Life long sharing . . .

Archive for September 2015

Watching the CBBC drama Leonardo with my girls. In 2nd episode of the first series, “Da Vinci’s Code”, Leonardo’s notebook was stolen by Lorenzo de Medici’s father, Piero de Medici. But it proves to be no use to him because all the formulae and calculations are written in code. Piero employs Lorenzo’s maths teacher Professor Pico to decipher the code and guess what, Fibonacci sequence were used by Leonardo to trick this professor.

It reminded me to share this story I learnt about the person who introduced this famous numbers, Leonardo of Pisa.

leonardoOfPisa Born in the city-state of Pisa, Italy, Leonardo of Pisa (1170-1250), also knows as Fibonacci (which roughly means “Son of Bonacci”), made a significant contribution in the field of mathematics. He was one of the greatest Western mathematicians of the Middle Ages. His greatest contribution included the introduction of the Hindu-Arabic numerals 0 to 9 to Western Europe in place of Roman Numerals (I, II, III, IV, V, etc). His book, Liber Abaci or also knows as Book of Calculations, documented the Hindu-Arabic numerals and how the Hindu-Arabic numerals could be useful in business transactions.

He also generated the famous Fibonacci numbers whereby in each term, after the first two terms, is the sum of the two preceding terms.


Here is an interesting Maths Olympiad question using Fibonacci Numbers. Check it out.



Got it? Cheers !

Was in discussion/sharing with a few wonderful parents on using mind mapping as self learning tool for kids. And a wonderful mom shared her wonderful post on learning mind mapping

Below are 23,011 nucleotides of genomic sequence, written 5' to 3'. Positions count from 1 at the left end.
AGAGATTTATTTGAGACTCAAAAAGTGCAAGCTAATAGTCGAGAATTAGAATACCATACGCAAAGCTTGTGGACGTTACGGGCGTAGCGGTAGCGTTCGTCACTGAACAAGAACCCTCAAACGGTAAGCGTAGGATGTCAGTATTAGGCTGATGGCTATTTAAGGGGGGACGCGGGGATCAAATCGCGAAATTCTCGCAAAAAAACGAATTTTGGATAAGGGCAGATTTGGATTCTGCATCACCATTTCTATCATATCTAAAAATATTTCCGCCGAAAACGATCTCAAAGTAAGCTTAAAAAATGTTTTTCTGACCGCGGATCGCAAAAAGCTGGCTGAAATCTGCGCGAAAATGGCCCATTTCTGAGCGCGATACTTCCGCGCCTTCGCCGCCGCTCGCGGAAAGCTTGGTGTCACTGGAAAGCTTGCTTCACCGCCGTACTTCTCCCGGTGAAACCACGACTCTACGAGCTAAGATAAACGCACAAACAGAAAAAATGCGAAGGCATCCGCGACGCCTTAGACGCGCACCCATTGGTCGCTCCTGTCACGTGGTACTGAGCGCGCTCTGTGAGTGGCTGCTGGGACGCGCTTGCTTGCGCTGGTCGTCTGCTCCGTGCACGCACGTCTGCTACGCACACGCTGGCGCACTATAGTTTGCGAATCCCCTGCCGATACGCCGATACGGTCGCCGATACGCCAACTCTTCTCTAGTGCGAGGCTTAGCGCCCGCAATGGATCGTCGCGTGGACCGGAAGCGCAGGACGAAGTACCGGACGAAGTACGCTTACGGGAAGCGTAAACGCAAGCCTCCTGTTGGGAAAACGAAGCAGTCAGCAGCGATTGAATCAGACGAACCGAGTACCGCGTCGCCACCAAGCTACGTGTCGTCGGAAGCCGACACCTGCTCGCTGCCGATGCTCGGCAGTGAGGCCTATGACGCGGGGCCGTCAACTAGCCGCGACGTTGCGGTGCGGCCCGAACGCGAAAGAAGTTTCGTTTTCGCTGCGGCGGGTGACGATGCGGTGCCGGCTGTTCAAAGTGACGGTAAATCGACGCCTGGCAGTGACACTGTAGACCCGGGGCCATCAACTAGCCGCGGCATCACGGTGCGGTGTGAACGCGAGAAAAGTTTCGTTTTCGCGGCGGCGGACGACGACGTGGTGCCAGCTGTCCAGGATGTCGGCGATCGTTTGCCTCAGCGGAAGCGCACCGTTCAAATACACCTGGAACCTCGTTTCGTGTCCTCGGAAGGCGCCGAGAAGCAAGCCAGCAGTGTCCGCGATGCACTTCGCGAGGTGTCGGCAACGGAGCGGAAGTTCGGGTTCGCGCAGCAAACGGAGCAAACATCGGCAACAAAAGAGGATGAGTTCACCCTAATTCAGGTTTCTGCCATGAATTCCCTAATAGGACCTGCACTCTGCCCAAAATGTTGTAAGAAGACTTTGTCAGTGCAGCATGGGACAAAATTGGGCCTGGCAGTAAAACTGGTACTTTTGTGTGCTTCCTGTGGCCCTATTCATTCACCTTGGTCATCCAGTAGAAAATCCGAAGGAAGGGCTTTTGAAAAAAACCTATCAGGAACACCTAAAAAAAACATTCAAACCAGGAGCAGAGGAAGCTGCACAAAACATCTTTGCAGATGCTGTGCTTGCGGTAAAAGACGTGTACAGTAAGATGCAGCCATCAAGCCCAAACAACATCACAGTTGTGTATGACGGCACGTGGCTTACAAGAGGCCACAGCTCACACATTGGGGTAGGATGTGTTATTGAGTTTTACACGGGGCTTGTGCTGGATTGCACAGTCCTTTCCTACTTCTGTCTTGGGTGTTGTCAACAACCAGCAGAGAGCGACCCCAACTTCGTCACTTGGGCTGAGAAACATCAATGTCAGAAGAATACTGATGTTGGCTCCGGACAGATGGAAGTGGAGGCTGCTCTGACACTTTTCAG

And of all the links shared in her page, she recommended this one as the best.


Don’t miss it. Please do check out both sites.

I can’t wait to share it with my girls when they wake up from their nap.


Sample for 华文理解甲组

This is the first time I look at UPSR Chinese paper. This section starts with 4 questions on grammar or vocabs, followed by 2 long comprehension passages with 8 questions each. Proverb/idioms, synonym/antonym and pronunciation are tested in the comprehension questions as well. Now, I must say, it’s a surprise to know that Chinese rhetoric 修辞手法 is being tested too. Wow… I didn’t know they learn so much for Chinese language 🙂


Sample for 华文理解乙组

This section is mostly subjective, with another long comprehension passage (around 1000 words) at the end.

mm… The paper asks about the meaning of certain characters in the poem. So when learning poem, knowing how to recite by heart is not enough.


I guess in general for 华文理解 paper, good knowledge in vocabs is important. These will be tested: characters that have similar sounds but different meaning 错别字; or characters that look almost the same but different meaning 形似字; and even same character carries different meaning in different context, or even pronunciation changed when put in different context 多音多义字.

Sample for 华文书写

The arrangement is similar to BM, 甲组 is transfer of information to a passage. 乙组 is something like BM ulasan, write commentary of situation depicted by a picture.  丙组 write one essay out of two options given. mm… in the sample, both options are of narrative / story type 叙述文。


Sample for Comprehension paper Section A

Here is some analysis on the Grammar part: